After another round of money-printing by the Fed, European Central Bank, and Bank of Japan, investment funds appear to be flowing into Hong Kong at a rapid pace, given its status as the main investment gateway into China. That puts upward pressure on the HK dollar which is pegged in a narrow range to the buck.
This is important because it’s the first intervention since 2009 … the first time since the financial crisis that capital flows into China have rebounded to such a significant level.
I’m a true believer in following the money in global markets. Tracking block money flows into and out of markets, ETFs, and individual stocks can provide important clues about where the big money is moving to take advantage of investment opportunities.
Emerging market equity funds have posted six straight weeks of capital inflows through the week ended October 17, bringing inflows to more than $21 billion year to date. And China equity fund inflows recently hit a seven-week high.
I track similar money flows into ETFs using Bloomberg market data. And sure enough I noticed significant flows into China-related funds over the past several months including:
• iShares FTSE China 25 Index ETF (NYSEARCA:FXI), with $136.2 million inflows …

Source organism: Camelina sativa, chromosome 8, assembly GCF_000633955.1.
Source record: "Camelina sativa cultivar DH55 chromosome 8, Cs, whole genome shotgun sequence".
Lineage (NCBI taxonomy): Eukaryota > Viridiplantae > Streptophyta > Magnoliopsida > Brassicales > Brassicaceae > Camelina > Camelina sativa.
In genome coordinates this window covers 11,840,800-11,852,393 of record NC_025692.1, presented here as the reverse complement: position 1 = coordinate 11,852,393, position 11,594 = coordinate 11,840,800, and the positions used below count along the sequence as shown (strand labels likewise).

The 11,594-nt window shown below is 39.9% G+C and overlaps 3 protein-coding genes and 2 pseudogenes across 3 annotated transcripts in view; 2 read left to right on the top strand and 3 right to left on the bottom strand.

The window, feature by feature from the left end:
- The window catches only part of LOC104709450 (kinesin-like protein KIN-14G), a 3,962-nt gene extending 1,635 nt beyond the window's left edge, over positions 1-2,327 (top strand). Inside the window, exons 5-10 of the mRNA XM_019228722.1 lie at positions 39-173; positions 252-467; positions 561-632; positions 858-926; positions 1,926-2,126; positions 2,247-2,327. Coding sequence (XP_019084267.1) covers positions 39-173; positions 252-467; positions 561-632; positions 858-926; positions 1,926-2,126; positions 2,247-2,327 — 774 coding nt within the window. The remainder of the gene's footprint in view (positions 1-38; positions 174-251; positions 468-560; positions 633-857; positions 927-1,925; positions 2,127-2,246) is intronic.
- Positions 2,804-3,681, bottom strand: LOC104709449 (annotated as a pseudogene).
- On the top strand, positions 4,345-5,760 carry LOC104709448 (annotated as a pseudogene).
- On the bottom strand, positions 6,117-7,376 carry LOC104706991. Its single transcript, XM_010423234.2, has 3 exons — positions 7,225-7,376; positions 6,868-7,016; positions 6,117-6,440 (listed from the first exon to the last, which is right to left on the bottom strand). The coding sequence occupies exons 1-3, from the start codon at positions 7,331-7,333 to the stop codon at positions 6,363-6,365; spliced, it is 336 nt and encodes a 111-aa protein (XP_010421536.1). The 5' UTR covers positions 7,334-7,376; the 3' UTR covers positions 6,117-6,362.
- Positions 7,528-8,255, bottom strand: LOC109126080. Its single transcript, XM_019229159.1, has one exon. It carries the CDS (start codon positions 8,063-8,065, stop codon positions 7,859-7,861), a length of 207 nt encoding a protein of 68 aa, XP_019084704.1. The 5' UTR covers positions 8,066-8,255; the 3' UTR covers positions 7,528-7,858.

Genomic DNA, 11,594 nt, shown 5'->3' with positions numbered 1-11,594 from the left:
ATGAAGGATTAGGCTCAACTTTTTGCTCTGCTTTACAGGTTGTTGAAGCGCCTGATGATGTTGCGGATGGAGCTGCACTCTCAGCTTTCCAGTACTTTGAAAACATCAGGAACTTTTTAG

• iShares MSCI Hong Kong Index ETF (NYSEARCA:EWH), with inflows of $82.3 million, and …
• Morgan Stanley China A Share Fund (NYSEARCA:CAF) with a $3.7 million inflow!
This sudden reversal of money flows isn’t limited to China either, or just to these funds. Several others that track China and other emerging markets are seeing strong capital inflows too, which makes perfect sense when you think about it.
China is the world’s largest consumer of many commodities these days … everything from aluminum to zinc. So a pickup in China’s growth should mean better prospects ahead for markets like Australia, Canada, Brazil, and Chile.
Meanwhile, about 80 percent of China’s imports come from Japan, South Korea, and Taiwan, so stronger Chinese domestic growth and export growth should benefit these markets as well.
Bottom line: It may be premature to call a bottom in the Chinese stock market. But a sustained turnaround in China’s economy should lead to stronger performance in many other global markets too.
Money and Markets (MaM) is published by Weiss Research, Inc. and written by Martin D. Weiss along with Nilus Mattive, Claus Vogt, Ron Rowland, Michael Larson. To avoid conflicts of interest, Weiss Research and its staff do not hold positions in companies recommended inMaM, nor do we accept any compensation for such recommendations. The comments, graphs, forecasts, and indices published in MaM are based upon data whose accuracy is deemed reliable but not guaranteed. Performance returns cited are derived from our best estimates but must be considered hypothetical in as much as we do not track the actual prices investors pay or receive. Regular contributors and staff include Andrea Baumwald, John Burke, Marci Campbell, Selene Ceballo, Amber Dakar, Maryellen Murphy, Jennifer Newman-Amos, Adam Shafer, Julie Trudeau, Jill Umiker, Leslie Underwood and Michelle Zausnig.